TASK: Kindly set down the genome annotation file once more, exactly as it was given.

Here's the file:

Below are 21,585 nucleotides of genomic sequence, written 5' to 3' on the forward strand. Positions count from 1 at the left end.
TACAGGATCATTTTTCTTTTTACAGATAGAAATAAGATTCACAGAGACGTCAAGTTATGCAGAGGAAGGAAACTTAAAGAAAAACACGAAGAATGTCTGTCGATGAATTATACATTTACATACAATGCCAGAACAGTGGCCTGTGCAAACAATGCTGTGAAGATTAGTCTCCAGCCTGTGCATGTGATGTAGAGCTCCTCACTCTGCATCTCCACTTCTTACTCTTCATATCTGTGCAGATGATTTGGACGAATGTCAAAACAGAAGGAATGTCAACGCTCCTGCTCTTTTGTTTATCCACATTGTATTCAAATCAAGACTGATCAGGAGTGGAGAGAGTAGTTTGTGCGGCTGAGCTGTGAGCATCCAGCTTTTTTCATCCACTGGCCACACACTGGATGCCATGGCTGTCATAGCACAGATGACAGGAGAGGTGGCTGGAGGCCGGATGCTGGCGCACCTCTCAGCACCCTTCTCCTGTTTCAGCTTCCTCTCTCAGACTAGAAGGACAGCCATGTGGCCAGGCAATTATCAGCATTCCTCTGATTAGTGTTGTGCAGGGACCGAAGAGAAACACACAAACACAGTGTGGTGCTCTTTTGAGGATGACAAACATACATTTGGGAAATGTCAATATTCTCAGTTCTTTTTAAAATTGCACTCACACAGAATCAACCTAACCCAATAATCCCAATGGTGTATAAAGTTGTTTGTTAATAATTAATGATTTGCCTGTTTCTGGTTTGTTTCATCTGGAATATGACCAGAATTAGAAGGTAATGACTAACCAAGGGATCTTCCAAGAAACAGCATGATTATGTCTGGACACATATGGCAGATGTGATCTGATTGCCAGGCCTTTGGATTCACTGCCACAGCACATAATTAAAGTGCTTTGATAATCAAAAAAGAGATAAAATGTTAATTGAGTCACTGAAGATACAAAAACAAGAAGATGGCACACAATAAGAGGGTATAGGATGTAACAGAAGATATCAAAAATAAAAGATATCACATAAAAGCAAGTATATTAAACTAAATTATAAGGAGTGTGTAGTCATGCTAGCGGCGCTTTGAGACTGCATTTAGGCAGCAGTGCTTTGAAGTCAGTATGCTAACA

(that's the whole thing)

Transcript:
Below are 21,585 nucleotides of genomic sequence, written 5' to 3' on the forward strand. Positions count from 1 at the left end.
TACAGGATCATTTTTCTTTTTACAGATAGAAATAAGATTCACAGAGACGTCAAGTTATGCAGAGGAAGGAAACTTAAAGAAAAACACGAAGAATGTCTGTCGATGAATTATACATTTACATACAATGCCAGAACAGTGGCCTGTGCAAACAATGCTGTGAAGATTAGTCTCCAGCCTGTGCATGTGATGTAGAGCTCCTCACTCTGCATCTCCACTTCTTACTCTTCATATCTGTGCAGATGATTTGGACGAATGTCAAAACAGAAGGAATGTCAACGCTCCTGCTCTTTTGTTTATCCACATTGTATTCAAATCAAGACTGATCAGGAGTGGAGAGAGTAGTTTGTGCGGCTGAGCTGTGAGCATCCAGCTTTTTTCATCCACTGGCCACACACTGGATGCCATGGCTGTCATAGCACAGATGACAGGAGAGGTGGCTGGAGGCCGGATGCTGGCGCACCTCTCAGCACCCTTCTCCTGTTTCAGCTTCCTCTCTCAGACTAGAAGGACAGCCATGTGGCCAGGCAATTATCAGCATTCCTCTGATTAGTGTTGTGCAGGGACCGAAGAGAAACACACAAACACAGTGTGGTGCTCTTTTGAGGATGACAAACATACATTTGGGAAATGTCAATATTCTCAGTTCTTTTTAAAATTGCACTCACACAGAATCAACCTAACCCAATAATCCCAATGGTGTATAAAGTTGTTTGTTAATAATTAATGATTTGCCTGTTTCTGGTTTGTTTCATCTGGAATATGACCAGAATTAGAAGGTAATGACTAACCAAGGGATCTTCCAAGAAACAGCATGATTATGTCTGGACACATATGGCAGATGTGATCTGATTGCCAGGCCTTTGGATTCACTGCCACAGCACATAATTAAAGTGCTTTGATAATCAAAAAAGAGATAAAATGTTAATTGAGTCACTGAAGATACAAAAACAAGAAGATGGCACACAATAAGAGGGTATAGGATGTAACAGAAGATATCAAAAATAAAAGATATCACATAAAAGCAAGTATATTAAACTAAATTATAAGGAGTGTGTAGTCATGCTAGCGGCGCTTTGAGACTGCATTTAGGCAGCAGTGCTTTGAAGTCAGTATGCTAACA